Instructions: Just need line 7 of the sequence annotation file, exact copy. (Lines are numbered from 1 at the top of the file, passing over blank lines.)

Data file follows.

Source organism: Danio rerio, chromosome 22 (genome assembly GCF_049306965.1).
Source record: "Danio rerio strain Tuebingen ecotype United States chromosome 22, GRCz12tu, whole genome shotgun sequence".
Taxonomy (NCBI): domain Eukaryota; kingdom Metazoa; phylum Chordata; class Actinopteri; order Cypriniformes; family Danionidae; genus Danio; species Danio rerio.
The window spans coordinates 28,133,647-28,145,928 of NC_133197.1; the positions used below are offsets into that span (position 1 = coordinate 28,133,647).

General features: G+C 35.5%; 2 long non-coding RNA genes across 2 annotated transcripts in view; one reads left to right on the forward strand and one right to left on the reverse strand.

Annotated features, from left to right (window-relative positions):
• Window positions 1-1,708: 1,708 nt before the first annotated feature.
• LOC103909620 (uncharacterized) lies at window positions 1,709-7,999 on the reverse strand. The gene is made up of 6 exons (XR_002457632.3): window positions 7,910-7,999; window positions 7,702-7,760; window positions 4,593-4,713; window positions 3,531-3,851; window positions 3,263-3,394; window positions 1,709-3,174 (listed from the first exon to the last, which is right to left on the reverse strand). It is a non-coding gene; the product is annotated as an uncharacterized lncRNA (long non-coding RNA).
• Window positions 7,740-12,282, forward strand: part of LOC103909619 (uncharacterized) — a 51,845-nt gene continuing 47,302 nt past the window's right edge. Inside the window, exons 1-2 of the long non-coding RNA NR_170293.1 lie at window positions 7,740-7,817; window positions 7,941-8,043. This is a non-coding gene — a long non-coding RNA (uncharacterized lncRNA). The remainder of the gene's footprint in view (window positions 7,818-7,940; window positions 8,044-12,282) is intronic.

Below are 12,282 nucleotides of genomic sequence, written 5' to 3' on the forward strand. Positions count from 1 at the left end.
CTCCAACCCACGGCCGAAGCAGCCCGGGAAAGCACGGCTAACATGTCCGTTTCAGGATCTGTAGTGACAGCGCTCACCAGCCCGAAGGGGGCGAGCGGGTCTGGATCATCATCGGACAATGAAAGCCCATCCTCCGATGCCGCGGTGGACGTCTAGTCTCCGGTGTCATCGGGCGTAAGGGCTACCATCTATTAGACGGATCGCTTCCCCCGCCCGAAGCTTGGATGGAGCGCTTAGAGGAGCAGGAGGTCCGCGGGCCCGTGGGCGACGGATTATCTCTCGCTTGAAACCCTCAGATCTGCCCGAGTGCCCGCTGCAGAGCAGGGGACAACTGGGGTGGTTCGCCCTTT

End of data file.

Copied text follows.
• Window positions 1-1,708: 1,708 nt before the first annotated feature.